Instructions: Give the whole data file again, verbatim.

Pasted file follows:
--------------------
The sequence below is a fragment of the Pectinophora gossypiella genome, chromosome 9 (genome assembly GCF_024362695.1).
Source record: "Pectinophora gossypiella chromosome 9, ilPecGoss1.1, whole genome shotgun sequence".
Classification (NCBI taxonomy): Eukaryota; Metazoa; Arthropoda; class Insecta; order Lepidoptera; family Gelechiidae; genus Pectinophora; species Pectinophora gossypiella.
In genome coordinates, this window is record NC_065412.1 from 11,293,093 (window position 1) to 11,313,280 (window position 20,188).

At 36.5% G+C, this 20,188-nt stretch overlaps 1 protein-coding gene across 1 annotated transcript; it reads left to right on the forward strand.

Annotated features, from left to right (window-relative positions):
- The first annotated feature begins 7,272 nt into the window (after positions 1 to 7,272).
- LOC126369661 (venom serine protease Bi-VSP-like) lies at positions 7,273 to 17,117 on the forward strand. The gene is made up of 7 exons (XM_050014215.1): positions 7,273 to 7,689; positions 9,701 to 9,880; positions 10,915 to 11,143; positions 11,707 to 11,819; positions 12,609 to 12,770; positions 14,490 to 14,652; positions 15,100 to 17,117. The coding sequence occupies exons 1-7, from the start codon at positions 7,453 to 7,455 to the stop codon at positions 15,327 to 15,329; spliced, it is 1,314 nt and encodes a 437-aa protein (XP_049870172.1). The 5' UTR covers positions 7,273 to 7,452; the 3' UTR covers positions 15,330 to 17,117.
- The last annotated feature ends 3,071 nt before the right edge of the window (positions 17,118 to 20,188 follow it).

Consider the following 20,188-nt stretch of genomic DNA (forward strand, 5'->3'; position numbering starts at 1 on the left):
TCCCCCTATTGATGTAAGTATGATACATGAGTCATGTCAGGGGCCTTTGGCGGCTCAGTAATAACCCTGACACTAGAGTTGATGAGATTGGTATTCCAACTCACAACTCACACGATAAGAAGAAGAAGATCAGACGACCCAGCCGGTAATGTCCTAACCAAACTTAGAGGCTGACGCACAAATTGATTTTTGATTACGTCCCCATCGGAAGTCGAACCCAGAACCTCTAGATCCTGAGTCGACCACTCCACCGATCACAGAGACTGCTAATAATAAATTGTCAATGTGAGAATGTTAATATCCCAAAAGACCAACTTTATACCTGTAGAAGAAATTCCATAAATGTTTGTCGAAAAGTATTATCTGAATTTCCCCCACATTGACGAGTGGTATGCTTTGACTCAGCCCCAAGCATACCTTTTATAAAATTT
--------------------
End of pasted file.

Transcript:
The sequence below is a fragment of the Pectinophora gossypiella genome, chromosome 9 (genome assembly GCF_024362695.1).
Source record: "Pectinophora gossypiella chromosome 9, ilPecGoss1.1, whole genome shotgun sequence".
Classification (NCBI taxonomy): Eukaryota; Metazoa; Arthropoda; class Insecta; order Lepidoptera; family Gelechiidae; genus Pectinophora; species Pectinophora gossypiella.
In genome coordinates, this window is record NC_065412.1 from 11,293,093 (window position 1) to 11,313,280 (window position 20,188).

At 36.5% G+C, this 20,188-nt stretch overlaps 1 protein-coding gene across 1 annotated transcript; it reads left to right on the forward strand.

Annotated features, from left to right (window-relative positions):
- The first annotated feature begins 7,272 nt into the window (after positions 1 to 7,272).
- LOC126369661 (venom serine protease Bi-VSP-like) lies at positions 7,273 to 17,117 on the forward strand. The gene is made up of 7 exons (XM_050014215.1): positions 7,273 to 7,689; positions 9,701 to 9,880; positions 10,915 to 11,143; positions 11,707 to 11,819; positions 12,609 to 12,770; positions 14,490 to 14,652; positions 15,100 to 17,117. The coding sequence occupies exons 1-7, from the start codon at positions 7,453 to 7,455 to the stop codon at positions 15,327 to 15,329; spliced, it is 1,314 nt and encodes a 437-aa protein (XP_049870172.1). The 5' UTR covers positions 7,273 to 7,452; the 3' UTR covers positions 15,330 to 17,117.
- The last annotated feature ends 3,071 nt before the right edge of the window (positions 17,118 to 20,188 follow it).

Consider the following 20,188-nt stretch of genomic DNA (forward strand, 5'->3'; position numbering starts at 1 on the left):
TCCCCCTATTGATGTAAGTATGATACATGAGTCATGTCAGGGGCCTTTGGCGGCTCAGTAATAACCCTGACACTAGAGTTGATGAGATTGGTATTCCAACTCACAACTCACACGATAAGAAGAAGAAGATCAGACGACCCAGCCGGTAATGTCCTAACCAAACTTAGAGGCTGACGCACAAATTGATTTTTGATTACGTCCCCATCGGAAGTCGAACCCAGAACCTCTAGATCCTGAGTCGACCACTCCACCGATCACAGAGACTGCTAATAATAAATTGTCAATGTGAGAATGTTAATATCCCAAAAGACCAACTTTATACCTGTAGAAGAAATTCCATAAATGTTTGTCGAAAAGTATTATCTGAATTTCCCCCACATTGACGAGTGGTATGCTTTGACTCAGCCCCAAGCATACCTTTTATAAAATTT